SEOUL — Samsung Electronics slashed its third-quarter profit estimate by a third on Wednesday, revising the figure to absorb more than $2 billion in losses from its decision to end production of its troubled Galaxy Note 7 smartphone and recall millions of devices around the world.
Samsung, the world’s largest smartphone maker by market share, said it was compelled to revise its estimates to reflect an estimated $2.3 billion loss from its decision to ditch the Galaxy Note 7. It was already one of the largest and costliest product recalls in the technology industry.
Samsung’s woes began in August with a growing number of consumer reports that Galaxy Note 7 phones were heating up and catching fire. In an unprecedented decision in the smartphone market, Samsung said on Sept. 2 that it would recall as many as 2.5 million Galaxy Note 7s around the world while it tried to fix what it called a defective battery.
But consumers began saying that some of the phones with replacement batteries were catching fire, too. Carriers in the United States and elsewhere began suspending sales of new Galaxy Note 7s.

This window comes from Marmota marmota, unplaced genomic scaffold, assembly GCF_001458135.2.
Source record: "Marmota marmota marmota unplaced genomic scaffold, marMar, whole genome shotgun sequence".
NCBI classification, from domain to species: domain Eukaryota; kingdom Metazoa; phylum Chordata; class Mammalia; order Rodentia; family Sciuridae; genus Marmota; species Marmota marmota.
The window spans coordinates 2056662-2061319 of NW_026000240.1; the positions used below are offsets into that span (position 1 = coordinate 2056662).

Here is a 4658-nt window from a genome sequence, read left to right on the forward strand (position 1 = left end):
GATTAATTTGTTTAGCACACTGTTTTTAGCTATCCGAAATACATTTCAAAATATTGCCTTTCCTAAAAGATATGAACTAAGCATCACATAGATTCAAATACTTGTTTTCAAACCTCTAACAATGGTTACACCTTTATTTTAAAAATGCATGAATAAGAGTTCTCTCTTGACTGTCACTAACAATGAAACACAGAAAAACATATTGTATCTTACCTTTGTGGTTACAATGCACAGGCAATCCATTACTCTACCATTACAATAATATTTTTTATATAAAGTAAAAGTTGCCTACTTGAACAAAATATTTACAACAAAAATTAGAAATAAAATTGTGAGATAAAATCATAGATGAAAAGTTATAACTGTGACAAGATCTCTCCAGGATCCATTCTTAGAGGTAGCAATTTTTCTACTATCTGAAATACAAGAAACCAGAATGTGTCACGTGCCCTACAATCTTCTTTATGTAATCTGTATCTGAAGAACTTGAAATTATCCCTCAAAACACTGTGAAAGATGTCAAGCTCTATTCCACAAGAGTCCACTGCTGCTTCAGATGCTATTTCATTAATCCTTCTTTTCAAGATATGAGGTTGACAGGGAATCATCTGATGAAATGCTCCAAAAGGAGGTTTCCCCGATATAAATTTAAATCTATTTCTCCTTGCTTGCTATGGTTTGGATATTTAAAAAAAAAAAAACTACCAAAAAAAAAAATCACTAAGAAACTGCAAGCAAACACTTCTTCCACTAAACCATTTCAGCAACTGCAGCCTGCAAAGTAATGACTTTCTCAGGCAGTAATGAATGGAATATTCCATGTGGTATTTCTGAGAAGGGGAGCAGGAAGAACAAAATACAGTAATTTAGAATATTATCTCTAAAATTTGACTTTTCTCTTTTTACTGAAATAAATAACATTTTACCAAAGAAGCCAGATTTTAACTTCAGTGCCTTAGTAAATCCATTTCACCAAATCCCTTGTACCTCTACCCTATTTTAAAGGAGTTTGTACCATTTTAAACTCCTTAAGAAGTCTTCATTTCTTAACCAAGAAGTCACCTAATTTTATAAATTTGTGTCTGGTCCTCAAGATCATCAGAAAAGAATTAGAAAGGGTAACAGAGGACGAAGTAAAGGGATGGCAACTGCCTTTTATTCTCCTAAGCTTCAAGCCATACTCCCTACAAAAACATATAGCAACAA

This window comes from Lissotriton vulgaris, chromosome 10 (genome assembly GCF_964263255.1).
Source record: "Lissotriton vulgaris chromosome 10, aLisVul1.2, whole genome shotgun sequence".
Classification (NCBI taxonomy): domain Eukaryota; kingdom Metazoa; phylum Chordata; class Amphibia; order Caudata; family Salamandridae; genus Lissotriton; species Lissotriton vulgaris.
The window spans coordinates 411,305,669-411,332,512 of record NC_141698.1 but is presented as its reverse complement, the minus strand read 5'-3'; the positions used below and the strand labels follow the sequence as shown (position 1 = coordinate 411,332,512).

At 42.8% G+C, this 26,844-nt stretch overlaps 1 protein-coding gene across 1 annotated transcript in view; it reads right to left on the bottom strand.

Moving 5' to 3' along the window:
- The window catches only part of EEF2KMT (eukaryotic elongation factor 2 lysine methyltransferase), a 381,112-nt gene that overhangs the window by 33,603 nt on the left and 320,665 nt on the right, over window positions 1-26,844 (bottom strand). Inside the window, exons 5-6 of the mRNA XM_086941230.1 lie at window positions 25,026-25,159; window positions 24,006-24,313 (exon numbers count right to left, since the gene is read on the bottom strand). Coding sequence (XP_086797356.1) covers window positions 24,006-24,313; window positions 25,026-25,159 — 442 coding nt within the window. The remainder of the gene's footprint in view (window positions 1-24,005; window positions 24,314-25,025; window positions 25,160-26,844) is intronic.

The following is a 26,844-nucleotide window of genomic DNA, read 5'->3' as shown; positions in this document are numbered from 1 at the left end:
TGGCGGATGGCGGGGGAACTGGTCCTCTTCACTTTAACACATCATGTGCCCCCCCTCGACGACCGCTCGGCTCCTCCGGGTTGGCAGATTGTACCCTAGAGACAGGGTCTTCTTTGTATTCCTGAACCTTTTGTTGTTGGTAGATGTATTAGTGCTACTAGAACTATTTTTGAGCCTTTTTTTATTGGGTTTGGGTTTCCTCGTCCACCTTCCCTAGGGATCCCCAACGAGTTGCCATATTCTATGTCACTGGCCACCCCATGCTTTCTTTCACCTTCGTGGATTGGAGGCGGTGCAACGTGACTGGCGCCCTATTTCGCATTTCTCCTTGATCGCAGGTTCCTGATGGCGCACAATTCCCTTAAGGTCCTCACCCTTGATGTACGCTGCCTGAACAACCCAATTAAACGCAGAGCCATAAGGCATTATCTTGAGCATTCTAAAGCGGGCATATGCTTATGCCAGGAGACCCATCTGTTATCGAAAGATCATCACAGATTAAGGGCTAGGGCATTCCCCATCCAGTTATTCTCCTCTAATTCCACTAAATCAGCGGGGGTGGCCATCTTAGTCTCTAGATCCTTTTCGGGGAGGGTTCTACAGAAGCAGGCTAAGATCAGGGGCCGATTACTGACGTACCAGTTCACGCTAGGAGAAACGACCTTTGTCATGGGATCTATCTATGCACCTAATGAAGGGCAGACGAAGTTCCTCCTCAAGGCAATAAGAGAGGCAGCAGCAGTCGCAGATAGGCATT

And over the past week, Samsung temporarily stopped its production of Galaxy Note 7s, suspended sales of the phones around the world, and then, on Tuesday, killed production of the model entirely.
In the new earnings report, Samsung said it earned 5.2 trillion won, about $4.63 billion, in the third quarter, 33.3 percent less than the 7.8 trillion won profit it had estimated last week. It said it had also cut its sales estimate for the quarter by 2 trillion won, to 47 trillion won.
The revised profit for the third quarter marked a 29.6 percent drop from the same quarter last year.
Samsung has not said what caused the fires in the Galaxy Note 7, one of the company’s most ambitious products in recent years, a gadget packed with innovations it had hoped would help it compete with Apple in the high-end smartphone market.
Strategy Analytics, a research company, had estimated that Samsung could lose more than $10 billion because of the phone’s troubles. Analysts said the true scale of the financial losses from the Galaxy Note 7 problems was hard to quantify, given the damage to Samsung’s brand name and negative publicity that could drive consumers away from the company’s other products.